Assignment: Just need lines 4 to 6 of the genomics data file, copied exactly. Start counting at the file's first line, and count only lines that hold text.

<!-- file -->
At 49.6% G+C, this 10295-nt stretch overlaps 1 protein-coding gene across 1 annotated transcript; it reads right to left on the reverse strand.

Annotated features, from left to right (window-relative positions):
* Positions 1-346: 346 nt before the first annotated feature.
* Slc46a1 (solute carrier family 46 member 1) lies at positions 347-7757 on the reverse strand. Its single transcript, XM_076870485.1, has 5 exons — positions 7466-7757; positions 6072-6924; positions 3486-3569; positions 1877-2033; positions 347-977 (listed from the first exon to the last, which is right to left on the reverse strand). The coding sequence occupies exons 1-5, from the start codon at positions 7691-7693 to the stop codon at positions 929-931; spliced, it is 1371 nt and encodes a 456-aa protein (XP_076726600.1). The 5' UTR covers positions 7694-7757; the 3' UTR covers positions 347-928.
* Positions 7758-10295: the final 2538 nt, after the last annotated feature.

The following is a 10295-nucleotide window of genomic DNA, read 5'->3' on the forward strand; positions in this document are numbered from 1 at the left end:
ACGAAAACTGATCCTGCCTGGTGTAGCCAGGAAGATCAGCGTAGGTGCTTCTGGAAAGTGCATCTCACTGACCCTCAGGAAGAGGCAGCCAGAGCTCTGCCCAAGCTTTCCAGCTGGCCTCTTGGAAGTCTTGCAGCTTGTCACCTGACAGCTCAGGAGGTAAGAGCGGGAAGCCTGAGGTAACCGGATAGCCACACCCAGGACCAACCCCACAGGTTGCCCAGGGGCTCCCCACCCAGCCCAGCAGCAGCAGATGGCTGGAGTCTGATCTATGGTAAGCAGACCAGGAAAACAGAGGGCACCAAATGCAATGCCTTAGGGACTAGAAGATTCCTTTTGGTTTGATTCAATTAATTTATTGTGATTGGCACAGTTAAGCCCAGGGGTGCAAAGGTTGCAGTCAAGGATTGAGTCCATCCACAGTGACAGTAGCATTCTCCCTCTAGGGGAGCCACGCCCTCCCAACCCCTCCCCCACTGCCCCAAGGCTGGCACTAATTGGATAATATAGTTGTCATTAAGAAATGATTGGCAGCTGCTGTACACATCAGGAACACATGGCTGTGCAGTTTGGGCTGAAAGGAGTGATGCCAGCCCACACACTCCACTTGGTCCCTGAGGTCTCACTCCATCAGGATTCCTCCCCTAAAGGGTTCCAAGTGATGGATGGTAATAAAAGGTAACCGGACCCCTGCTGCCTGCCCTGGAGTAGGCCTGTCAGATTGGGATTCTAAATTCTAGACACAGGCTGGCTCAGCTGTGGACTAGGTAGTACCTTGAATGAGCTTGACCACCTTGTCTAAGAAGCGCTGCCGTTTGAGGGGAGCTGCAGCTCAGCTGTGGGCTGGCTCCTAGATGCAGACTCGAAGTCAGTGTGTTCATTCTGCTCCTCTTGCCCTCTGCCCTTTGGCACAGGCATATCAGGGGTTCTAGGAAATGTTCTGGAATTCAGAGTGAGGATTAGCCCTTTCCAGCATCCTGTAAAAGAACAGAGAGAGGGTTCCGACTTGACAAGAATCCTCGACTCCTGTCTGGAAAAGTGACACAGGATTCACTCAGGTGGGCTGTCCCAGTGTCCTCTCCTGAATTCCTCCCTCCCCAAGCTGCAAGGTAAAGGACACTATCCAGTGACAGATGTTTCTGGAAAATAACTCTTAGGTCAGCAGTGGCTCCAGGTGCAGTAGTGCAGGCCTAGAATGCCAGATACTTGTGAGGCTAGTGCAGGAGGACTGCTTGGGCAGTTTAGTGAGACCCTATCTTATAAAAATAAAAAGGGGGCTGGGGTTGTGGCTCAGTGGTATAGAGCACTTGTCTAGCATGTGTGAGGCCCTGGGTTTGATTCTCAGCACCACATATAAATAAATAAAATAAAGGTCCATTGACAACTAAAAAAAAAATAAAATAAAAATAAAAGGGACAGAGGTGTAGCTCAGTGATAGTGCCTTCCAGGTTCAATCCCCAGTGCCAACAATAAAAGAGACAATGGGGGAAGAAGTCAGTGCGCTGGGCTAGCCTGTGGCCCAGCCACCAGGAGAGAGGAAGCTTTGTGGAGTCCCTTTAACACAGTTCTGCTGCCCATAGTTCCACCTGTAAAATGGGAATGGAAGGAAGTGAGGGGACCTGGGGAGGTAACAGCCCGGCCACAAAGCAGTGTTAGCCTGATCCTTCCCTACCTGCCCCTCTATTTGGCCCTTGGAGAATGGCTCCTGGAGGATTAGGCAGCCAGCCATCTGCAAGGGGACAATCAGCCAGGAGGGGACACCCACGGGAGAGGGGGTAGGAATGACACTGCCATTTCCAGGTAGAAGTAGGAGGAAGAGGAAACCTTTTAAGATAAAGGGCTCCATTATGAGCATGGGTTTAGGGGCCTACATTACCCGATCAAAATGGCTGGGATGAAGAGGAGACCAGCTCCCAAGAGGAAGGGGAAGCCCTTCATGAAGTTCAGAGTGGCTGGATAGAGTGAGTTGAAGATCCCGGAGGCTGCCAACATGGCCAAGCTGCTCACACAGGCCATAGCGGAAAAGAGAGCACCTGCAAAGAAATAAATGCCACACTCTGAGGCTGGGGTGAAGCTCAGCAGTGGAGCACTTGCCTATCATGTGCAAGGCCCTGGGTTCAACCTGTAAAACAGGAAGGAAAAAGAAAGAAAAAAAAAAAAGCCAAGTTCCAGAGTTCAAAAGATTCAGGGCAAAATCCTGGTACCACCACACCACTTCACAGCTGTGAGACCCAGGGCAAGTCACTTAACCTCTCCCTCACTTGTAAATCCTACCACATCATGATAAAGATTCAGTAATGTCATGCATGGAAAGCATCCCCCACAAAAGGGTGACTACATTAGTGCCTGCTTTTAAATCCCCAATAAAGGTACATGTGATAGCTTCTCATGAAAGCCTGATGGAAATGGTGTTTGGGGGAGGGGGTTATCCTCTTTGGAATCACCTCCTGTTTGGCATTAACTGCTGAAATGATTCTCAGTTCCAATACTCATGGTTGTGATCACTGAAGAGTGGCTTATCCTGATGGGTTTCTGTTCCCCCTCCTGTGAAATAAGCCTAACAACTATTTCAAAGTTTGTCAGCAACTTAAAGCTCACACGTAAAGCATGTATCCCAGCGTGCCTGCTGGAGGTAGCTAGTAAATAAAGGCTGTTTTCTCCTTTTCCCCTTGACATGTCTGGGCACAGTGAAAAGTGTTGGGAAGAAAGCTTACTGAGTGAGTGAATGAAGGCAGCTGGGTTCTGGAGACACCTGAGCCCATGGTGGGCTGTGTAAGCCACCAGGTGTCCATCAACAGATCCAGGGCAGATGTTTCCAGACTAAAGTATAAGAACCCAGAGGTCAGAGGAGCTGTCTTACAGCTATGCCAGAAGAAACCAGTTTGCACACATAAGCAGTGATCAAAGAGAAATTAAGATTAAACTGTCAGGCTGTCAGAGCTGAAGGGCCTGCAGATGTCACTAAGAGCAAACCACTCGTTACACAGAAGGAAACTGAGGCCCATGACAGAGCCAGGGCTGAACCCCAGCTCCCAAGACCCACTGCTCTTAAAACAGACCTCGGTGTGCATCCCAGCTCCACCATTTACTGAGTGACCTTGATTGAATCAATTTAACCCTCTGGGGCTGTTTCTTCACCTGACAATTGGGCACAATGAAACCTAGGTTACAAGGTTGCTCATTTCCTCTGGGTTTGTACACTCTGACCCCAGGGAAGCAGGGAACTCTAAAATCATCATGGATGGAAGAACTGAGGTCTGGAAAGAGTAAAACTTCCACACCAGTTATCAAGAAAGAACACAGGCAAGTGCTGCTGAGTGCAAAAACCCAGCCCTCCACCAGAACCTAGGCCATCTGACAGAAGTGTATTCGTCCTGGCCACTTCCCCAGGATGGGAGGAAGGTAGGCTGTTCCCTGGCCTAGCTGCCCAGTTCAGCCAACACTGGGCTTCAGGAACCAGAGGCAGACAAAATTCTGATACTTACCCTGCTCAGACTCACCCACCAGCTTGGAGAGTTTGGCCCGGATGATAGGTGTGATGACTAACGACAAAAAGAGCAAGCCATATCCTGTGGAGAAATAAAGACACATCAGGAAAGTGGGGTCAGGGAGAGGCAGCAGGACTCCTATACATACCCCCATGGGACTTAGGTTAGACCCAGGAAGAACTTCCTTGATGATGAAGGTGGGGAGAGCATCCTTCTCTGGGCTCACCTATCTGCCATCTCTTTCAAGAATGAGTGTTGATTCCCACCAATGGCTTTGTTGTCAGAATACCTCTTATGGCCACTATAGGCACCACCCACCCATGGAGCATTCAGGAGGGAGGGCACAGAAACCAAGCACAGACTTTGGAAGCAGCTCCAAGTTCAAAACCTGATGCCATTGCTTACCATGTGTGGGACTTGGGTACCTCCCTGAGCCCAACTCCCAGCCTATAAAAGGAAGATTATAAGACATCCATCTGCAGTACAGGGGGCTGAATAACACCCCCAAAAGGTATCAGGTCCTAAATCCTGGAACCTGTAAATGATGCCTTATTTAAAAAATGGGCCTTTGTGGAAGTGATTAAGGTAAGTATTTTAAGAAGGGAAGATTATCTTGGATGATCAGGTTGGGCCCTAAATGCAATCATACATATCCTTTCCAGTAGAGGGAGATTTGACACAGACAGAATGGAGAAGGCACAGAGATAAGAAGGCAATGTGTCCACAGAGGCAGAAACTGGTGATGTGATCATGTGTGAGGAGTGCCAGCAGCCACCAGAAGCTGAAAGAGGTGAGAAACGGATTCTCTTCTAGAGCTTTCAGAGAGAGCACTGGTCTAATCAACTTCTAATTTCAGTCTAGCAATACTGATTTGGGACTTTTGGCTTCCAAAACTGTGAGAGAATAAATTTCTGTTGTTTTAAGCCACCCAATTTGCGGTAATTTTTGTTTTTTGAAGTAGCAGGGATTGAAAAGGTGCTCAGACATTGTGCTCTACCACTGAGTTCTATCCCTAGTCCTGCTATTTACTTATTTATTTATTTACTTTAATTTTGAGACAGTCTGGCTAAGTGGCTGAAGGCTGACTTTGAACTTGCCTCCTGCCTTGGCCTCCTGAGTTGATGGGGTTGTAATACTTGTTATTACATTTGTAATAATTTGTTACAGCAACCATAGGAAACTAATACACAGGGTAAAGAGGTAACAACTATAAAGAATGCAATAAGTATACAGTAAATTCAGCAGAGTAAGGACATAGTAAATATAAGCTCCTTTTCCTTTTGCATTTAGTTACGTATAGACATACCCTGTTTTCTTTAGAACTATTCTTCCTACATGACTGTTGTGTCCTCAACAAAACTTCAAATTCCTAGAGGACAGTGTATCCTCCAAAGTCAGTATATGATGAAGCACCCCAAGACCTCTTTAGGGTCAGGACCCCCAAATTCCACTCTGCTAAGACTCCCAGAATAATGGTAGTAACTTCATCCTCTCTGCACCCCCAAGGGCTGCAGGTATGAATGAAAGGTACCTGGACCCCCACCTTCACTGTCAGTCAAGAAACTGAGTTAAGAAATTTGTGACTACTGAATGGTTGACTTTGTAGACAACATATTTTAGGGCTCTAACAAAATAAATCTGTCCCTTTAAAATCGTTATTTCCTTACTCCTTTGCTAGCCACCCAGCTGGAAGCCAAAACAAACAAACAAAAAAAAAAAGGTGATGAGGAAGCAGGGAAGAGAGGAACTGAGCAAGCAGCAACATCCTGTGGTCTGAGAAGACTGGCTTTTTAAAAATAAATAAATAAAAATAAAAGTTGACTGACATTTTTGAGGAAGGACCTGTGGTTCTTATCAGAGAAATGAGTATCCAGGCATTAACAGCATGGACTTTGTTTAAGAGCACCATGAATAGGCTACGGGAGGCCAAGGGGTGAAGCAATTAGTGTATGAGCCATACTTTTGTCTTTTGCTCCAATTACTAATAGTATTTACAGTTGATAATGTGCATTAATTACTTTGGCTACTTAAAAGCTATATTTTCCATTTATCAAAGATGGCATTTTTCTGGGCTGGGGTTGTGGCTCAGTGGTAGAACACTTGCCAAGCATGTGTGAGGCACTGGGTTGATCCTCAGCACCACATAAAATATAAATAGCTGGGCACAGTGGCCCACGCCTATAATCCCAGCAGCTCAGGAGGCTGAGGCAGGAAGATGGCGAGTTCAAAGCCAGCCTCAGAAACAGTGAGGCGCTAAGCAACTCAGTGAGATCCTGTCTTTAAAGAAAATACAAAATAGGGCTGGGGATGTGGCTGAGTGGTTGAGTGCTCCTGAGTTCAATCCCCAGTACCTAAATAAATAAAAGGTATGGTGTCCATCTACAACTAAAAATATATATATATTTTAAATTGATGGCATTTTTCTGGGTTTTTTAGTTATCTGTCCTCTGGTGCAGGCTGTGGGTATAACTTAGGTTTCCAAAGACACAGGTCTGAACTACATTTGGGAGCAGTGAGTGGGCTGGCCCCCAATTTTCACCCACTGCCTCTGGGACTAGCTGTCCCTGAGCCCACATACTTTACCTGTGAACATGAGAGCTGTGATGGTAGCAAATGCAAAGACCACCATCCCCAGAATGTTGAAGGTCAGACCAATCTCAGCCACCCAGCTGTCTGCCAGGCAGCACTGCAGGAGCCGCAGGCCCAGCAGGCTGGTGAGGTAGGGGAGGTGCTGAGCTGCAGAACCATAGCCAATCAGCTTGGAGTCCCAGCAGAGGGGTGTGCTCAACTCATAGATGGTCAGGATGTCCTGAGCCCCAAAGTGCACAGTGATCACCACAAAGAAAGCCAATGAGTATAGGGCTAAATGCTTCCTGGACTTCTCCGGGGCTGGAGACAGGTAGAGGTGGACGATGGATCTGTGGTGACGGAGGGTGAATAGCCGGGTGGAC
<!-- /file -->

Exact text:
* Slc46a1 (solute carrier family 46 member 1) lies at positions 347-7757 on the reverse strand. Its single transcript, XM_076870485.1, has 5 exons — positions 7466-7757; positions 6072-6924; positions 3486-3569; positions 1877-2033; positions 347-977 (listed from the first exon to the last, which is right to left on the reverse strand). The coding sequence occupies exons 1-5, from the start codon at positions 7691-7693 to the stop codon at positions 929-931; spliced, it is 1371 nt and encodes a 456-aa protein (XP_076726600.1). The 5' UTR covers positions 7694-7757; the 3' UTR covers positions 347-928.
* Positions 7758-10295: the final 2538 nt, after the last annotated feature.

The following is a 10295-nucleotide window of genomic DNA, read 5'->3' on the forward strand; positions in this document are numbered from 1 at the left end: